(b) he or his spouse is in partnership with or is in the employment of a person who has a beneficial interest in, or which is material to, such a resolution, motion, question, or other matter.
(c) he or his spouse is a party to any arrangement or agreement (whether or not enforceable) concerning land to which such a resolution, motion, question or other matter relates,
(d) his spouse has a beneficial interest in, or which is material to, such a resolution, motion, question or other matter.
(4) For the purposes of this section, a person shall not be regarded as having a beneficial interest in, or which is material to, any resolution, motion, question or other matter by reason only of an interest of his or of any company or of any other body or person mentioned in subsection (3) of this section which is so remote or insignificant that it cannot reasonably be regarded as likely to influence a member of a planning authority or a commitee of a planning authority in the consideration of discussion of, or in voting on, any question with respect to that matter.
(5) Where a member of a planning authority or a committee of a planning authority has a beneficial interest mentioned in subsection (1) or (2) of this section by reason only of the beneficial ownership of shares in a company or other body by him or by his spouse and the total nominal value of those shares does not exceed the lesser of—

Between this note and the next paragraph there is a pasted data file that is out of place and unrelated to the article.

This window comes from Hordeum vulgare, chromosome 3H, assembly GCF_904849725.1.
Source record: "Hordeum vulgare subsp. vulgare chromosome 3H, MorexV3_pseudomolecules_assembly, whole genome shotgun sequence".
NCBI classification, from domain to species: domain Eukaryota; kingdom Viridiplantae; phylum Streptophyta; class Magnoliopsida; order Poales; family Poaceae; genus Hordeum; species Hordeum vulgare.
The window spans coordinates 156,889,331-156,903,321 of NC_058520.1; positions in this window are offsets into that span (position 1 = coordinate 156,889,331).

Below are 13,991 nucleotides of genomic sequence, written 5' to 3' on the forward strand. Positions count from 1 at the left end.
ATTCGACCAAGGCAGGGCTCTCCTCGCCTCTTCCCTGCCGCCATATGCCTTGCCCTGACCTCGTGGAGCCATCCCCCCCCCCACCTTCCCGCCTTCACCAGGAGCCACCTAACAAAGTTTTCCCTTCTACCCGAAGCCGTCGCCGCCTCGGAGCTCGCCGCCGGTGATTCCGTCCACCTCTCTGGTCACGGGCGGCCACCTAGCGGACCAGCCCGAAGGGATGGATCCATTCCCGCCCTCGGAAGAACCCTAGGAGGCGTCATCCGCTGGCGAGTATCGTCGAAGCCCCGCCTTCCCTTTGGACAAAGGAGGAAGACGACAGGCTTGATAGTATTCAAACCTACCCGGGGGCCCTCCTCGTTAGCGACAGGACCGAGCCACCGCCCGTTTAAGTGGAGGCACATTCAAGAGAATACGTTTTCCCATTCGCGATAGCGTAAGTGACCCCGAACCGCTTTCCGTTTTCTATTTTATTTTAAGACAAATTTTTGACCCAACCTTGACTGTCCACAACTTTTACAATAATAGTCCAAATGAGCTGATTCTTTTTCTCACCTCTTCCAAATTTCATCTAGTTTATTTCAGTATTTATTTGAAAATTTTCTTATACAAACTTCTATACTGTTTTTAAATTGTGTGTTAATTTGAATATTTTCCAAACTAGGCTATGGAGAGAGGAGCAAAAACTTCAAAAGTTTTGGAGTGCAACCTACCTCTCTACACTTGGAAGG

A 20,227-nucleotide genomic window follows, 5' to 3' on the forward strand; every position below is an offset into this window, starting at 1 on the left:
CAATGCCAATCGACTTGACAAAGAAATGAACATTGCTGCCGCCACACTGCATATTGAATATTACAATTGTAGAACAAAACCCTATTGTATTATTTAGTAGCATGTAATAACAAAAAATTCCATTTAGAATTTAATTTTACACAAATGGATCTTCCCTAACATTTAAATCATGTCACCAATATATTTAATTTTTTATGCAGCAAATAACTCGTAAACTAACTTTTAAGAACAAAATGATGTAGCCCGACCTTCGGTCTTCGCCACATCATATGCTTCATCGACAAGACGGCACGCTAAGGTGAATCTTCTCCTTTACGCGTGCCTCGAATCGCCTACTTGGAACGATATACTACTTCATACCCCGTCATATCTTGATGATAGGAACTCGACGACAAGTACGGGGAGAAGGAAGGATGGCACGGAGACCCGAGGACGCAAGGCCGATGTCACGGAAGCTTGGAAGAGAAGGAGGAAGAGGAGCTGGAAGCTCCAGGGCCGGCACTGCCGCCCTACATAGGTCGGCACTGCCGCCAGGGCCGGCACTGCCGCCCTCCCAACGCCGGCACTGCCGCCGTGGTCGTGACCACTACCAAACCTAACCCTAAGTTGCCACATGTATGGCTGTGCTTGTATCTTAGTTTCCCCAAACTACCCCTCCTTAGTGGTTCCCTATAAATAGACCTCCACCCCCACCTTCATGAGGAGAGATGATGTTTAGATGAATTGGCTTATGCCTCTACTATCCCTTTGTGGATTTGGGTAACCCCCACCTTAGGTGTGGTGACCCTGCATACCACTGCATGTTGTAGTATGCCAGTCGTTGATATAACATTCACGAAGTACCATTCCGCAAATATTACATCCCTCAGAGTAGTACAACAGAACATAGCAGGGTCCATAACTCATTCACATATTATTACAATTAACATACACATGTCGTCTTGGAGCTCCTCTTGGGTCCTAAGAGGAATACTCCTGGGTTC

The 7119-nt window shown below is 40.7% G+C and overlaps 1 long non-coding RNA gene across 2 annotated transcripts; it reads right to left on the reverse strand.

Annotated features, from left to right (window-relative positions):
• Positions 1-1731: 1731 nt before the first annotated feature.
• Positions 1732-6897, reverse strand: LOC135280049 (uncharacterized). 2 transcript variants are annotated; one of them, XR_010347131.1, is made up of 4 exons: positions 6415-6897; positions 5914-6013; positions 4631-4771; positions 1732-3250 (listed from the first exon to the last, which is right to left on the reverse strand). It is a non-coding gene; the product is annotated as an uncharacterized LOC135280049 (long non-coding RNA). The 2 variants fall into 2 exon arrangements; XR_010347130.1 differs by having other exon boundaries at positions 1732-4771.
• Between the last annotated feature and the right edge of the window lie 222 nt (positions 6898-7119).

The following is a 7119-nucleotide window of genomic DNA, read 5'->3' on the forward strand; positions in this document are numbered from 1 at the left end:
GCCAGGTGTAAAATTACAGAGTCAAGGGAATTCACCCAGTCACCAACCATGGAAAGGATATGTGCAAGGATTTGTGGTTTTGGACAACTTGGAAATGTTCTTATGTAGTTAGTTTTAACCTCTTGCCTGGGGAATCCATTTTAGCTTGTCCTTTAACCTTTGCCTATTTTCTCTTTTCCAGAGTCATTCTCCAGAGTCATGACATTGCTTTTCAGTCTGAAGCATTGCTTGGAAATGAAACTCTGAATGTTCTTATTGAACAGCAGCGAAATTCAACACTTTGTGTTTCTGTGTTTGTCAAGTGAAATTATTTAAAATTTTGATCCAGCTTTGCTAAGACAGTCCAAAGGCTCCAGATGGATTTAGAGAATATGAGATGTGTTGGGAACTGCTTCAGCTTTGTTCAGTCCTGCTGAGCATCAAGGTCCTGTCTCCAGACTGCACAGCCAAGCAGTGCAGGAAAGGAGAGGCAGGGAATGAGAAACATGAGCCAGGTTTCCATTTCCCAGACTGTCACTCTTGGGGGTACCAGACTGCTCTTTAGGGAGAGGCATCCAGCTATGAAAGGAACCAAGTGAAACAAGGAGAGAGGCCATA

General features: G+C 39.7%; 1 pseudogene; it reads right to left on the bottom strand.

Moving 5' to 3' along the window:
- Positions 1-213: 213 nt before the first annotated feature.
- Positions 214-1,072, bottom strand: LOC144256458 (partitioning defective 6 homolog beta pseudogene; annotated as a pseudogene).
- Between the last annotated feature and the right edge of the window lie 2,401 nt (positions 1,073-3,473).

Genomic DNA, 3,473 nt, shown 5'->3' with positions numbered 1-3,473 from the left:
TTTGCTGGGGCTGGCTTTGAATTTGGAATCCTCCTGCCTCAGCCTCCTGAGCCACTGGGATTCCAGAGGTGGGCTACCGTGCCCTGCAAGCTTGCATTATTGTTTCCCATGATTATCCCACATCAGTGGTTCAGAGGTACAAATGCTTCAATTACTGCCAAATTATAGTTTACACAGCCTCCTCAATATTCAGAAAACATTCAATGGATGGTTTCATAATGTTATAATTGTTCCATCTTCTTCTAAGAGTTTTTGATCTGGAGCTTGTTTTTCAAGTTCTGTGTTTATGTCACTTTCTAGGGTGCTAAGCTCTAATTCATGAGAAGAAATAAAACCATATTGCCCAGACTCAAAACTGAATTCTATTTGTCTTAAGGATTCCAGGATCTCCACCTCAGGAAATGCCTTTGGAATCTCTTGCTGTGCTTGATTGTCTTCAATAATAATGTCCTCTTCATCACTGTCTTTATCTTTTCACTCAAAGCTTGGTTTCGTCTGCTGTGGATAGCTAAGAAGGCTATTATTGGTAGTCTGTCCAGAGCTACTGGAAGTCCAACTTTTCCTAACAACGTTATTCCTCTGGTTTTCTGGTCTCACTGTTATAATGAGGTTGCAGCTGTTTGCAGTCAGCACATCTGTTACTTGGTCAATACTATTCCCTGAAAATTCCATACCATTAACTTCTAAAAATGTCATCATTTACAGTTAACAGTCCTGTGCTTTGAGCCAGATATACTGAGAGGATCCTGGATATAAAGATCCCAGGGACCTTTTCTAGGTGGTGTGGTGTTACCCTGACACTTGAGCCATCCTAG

(a) five hundred pounds, or
(b) one-hundredth part of the total nominal value of either the issued share capital of the company or body or, where that capital is issued in shares of more than one class, of the issued share capital of the class or classes of shares in which he has an interest,
neither of those subsections shall have effect in relation to that beneficial interest.
(6) Where at a meeting described in subsection (1) of this section a disclosure is made under that subsection, particulars of the disclosure and of any subsequent withdrawal from the meeting pursuant to the said subsection shall be recorded in the minutes of the meeting.
(7) Subject to subsection (8) of this section, a person who contravenes or fails to comply with the requirements of subsection (1) or (2) of this section shall be guilty of an offence and shall be liable on summary conviction to a fine not exceeding one hundred pounds or, at the discretion of the court, to imprisonment for a term not exceeding six months, or to both the fine and the imprisonment.
(8) In any proceedings for an offence under this section it shall be a defence for the defendant to prove that at the time of the alleged offence he did not know and had no reason to believe that a resolution, motion, question or other matter in, or in relation to, which he had a beneficial interest was being considered at the relevant meeting, or that the beneficial interest to which the alleged offence relates was one in relation to which a requirement of subsection (1) or subsection (2) of this section applied.